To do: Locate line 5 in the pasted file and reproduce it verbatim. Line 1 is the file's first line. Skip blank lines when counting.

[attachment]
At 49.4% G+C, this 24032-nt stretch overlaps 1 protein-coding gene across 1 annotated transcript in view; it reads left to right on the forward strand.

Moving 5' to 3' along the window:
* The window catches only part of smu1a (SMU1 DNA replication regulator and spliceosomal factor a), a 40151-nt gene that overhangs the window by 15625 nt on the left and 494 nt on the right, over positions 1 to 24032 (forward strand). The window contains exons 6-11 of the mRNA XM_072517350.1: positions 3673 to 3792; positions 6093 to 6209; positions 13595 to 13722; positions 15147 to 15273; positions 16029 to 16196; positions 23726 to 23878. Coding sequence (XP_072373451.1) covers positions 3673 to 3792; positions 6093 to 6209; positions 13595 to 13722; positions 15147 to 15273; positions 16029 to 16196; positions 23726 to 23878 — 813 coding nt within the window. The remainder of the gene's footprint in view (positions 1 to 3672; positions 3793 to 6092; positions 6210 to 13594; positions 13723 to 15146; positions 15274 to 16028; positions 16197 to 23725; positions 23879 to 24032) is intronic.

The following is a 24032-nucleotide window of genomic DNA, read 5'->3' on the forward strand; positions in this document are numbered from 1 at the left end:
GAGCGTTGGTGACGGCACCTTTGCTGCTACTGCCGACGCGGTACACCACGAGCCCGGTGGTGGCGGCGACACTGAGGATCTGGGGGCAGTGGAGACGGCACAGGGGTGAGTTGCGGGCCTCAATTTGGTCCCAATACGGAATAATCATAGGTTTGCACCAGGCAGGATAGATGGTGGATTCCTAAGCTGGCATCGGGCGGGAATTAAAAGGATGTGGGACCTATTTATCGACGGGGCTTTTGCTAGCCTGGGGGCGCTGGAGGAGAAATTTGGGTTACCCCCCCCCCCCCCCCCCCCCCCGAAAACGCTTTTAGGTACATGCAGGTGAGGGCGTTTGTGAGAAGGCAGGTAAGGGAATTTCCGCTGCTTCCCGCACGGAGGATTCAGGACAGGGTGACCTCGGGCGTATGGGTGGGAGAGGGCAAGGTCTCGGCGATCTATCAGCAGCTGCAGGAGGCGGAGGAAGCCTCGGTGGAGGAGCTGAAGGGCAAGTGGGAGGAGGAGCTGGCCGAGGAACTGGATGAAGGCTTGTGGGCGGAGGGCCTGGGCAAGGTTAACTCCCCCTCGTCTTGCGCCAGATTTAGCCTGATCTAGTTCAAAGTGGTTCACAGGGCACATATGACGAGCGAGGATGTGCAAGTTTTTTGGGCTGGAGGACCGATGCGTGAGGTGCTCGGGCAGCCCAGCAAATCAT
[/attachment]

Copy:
GAGCGTTGGTGACGGCACCTTTGCTGCTACTGCCGACGCGGTACACCACGAGCCCGGTGGTGGCGGCGACACTGAGGATCTGGGGGCAGTGGAGACGGCACAGGGGTGAGTTGCGGGCCTCAATTTGGTCCCAATACGGAATAATCATAGGTTTGCACCAGGCAGGATAGATGGTGGATTCCTAAGCTGGCATCGGGCGGGAATTAAAAGGATGTGGGACCTATTTATCGACGGGGCTTTTGCTAGCCTGGGGGCGCTGGAGGAGAAATTTGGGTTACCCCCCCCCCCCCCCCCCCCCCCGAAAACGCTTTTAGGTACATGCAGGTGAGGGCGTTTGTGAGAAGGCAGGTAAGGGAATTTCCGCTGCTTCCCGCACGGAGGATTCAGGACAGGGTGACCTCGGGCGTATGGGTGGGAGAGGGCAAGGTCTCGGCGATCTATCAGCAGCTGCAGGAGGCGGAGGAAGCCTCGGTGGAGGAGCTGAAGGGCAAGTGGGAGGAGGAGCTGGCCGAGGAACTGGATGAAGGCTTGTGGGCGGAGGGCCTGGGCAAGGTTAACTCCCCCTCGTCTTGCGCCAGATTTAGCCTGATCTAGTTCAAAGTGGTTCACAGGGCACATATGACGAGCGAGGATGTGCAAGTTTTTTGGGCTGGAGGACCGATGCGTGAGGTGCTCGGGCAGCCCAGCAAATCAT